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14 Comments:

Blogger Jennifer H said...

Here in Arizona, Prop 102 passed - to amend our constitution to define marriage as between one man and woman. And the thing I couldn't help noticing was that everywhere there were signs and TV ads and expensive-looking fliers in the mail, encouraging people to vote yes. But I don't remember seeing one sign from the NO camp.

I've been telling myself since Tuesday night that ten years ago hardly any of us would have believed that the country would reach the milestone that we did this week. So maybe in another 10 years (such a long time, when people want to make families...long enough to make it impossible for some), or sooner, maybe that domino will fall, too.

10:20 AM  
Blogger Chris said...

That was very well said (as usual). Painful to watch people being denied rights due to fear, ignorance, and bigotry.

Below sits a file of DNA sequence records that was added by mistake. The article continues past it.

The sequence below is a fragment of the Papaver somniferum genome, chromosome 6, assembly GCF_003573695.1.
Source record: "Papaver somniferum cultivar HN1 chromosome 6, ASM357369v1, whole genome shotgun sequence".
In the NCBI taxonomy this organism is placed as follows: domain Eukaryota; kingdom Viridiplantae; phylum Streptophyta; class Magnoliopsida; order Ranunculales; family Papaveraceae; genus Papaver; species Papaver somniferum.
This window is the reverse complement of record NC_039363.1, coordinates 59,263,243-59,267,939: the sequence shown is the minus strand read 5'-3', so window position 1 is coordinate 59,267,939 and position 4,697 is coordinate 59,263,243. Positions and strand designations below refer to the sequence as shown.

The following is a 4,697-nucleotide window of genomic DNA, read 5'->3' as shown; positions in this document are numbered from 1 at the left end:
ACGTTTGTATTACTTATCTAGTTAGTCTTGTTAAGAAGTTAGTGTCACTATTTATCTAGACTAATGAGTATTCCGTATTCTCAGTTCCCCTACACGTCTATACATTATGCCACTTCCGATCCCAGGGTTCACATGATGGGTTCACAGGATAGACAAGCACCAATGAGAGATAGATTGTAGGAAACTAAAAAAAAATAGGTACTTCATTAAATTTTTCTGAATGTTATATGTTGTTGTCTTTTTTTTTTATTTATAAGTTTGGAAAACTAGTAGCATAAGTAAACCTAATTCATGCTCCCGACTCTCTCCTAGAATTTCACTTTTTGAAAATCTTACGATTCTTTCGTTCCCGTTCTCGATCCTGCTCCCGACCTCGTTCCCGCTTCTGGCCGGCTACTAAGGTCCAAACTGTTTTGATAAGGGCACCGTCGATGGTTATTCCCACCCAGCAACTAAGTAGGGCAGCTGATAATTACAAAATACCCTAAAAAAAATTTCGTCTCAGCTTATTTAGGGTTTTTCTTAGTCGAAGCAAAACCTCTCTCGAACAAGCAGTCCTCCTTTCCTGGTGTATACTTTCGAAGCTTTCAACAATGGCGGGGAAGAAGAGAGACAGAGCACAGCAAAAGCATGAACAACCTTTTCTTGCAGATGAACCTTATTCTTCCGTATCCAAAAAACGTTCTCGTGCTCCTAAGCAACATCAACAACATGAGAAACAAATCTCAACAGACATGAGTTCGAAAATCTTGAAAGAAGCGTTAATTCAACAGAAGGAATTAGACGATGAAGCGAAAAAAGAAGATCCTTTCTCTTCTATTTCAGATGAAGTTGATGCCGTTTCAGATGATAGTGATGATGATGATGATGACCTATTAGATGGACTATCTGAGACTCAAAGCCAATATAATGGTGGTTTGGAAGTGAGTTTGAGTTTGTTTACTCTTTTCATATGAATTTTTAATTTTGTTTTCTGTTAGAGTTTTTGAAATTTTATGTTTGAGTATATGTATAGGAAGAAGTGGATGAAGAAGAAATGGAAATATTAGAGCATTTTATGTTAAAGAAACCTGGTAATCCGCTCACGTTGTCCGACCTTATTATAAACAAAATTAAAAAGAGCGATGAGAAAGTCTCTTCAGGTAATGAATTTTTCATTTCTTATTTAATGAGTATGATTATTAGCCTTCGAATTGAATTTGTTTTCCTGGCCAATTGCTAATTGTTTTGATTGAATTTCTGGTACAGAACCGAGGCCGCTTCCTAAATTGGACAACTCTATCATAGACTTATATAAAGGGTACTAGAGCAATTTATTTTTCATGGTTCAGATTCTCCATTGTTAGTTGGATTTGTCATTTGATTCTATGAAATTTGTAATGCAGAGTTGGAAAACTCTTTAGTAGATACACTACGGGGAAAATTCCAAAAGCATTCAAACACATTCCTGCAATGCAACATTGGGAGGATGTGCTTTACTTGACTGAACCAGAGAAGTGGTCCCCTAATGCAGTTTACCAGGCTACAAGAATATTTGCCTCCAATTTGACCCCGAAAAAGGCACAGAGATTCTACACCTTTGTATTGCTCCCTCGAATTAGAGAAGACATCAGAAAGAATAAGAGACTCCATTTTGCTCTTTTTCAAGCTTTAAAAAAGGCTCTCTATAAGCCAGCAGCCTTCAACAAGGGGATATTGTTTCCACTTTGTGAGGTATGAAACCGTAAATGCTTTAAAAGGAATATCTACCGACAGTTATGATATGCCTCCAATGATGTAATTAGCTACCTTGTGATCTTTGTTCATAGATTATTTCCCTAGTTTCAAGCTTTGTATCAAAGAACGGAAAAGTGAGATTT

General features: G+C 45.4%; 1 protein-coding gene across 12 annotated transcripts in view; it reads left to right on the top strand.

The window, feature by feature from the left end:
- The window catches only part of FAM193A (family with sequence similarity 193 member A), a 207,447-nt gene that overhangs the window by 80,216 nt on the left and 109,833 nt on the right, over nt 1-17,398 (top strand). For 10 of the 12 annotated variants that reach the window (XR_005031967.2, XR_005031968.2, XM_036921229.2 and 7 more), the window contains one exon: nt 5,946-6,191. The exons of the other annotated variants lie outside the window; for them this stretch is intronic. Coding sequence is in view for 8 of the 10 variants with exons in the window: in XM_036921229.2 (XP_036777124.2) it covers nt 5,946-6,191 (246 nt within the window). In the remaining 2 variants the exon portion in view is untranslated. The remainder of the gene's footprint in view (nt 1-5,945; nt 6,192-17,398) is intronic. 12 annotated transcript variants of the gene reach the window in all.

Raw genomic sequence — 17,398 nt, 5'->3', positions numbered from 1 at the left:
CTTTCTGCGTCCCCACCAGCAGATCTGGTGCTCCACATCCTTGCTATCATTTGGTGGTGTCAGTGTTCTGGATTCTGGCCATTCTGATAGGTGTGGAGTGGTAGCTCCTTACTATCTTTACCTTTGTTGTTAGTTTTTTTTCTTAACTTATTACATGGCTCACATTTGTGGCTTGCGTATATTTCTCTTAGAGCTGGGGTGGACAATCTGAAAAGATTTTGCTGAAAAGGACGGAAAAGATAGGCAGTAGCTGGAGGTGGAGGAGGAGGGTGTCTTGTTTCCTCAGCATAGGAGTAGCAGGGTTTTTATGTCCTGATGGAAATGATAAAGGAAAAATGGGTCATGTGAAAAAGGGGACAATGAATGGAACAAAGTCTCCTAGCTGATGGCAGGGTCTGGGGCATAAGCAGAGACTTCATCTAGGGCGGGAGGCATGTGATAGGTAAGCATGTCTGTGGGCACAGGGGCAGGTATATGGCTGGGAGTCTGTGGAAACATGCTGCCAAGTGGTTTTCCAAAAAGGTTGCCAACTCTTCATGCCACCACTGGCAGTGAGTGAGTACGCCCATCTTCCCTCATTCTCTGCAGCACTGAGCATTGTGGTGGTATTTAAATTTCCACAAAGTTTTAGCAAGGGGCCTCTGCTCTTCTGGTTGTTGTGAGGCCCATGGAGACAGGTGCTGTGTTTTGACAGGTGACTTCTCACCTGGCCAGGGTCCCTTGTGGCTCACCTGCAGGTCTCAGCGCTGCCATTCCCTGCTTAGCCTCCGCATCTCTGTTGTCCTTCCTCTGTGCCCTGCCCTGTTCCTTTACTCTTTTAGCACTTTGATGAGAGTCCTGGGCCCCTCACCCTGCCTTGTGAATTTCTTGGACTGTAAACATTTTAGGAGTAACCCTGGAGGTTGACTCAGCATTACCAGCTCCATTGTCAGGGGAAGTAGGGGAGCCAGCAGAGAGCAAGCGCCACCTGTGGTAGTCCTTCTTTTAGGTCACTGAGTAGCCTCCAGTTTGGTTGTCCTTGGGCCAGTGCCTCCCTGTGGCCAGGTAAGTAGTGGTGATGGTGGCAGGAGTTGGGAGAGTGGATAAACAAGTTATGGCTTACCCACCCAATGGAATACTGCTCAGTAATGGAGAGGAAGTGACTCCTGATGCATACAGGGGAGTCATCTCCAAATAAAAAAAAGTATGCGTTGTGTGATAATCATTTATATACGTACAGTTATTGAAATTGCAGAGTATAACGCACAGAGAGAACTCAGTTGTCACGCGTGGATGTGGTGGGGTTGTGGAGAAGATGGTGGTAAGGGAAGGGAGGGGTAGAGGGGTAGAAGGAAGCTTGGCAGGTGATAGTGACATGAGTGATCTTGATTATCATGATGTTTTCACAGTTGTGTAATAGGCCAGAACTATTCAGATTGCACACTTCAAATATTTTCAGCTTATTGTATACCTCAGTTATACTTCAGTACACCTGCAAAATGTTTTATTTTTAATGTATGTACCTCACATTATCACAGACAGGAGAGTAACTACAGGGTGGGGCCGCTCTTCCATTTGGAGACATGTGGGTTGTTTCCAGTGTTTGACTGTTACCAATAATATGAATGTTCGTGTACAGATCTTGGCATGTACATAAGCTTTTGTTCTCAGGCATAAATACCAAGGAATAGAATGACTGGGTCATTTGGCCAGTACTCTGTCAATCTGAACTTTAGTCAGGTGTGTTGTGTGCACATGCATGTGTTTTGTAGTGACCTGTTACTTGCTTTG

10:25 AM  
Blogger Karen Maezen Miller said...

"We have lost the South for a generation." Or maybe it was a hundred years. Or a thousand? We are, most of us, eternally divided, and not merely geographically. When you see that only love unites, you will see that you are exactly where you can do the most good. Love your neighbor, even when you don't like them.

I got out of Texas, but left none of this behind.

10:34 AM  
Blogger Ashley said...

What was sad about the AR proposition regarding foster children was that it was not more specific. I believe in letting same sex couples if they meet the requirements foster children. What I don't believe in is letting a woman foster children with her live in boyfriend or boyfriends. But the wording of the amendment was in a way that it prohibited both parties, so while I wanted to allow legitimate parents the right to foster, but prohibit live ins of the opposite sex, it all got jumbled up into one.

11:14 AM  
Blogger bluebird of paradise said...

What a handsome husband you have!

11:22 AM  
Blogger Jessica @ A Bushel and a Peck said...

Virginia went blue. So did North Carolina. Huge strides were made, although there is certainly more to be done. I am saddened by the lack of tolerance evident in so many areas, but hopeful that if we as a country can elect Obama as President, we can make progress in those other areas as well. Of course, its hard when we want things to be done RIGHT NOW, but we are making headway, I think.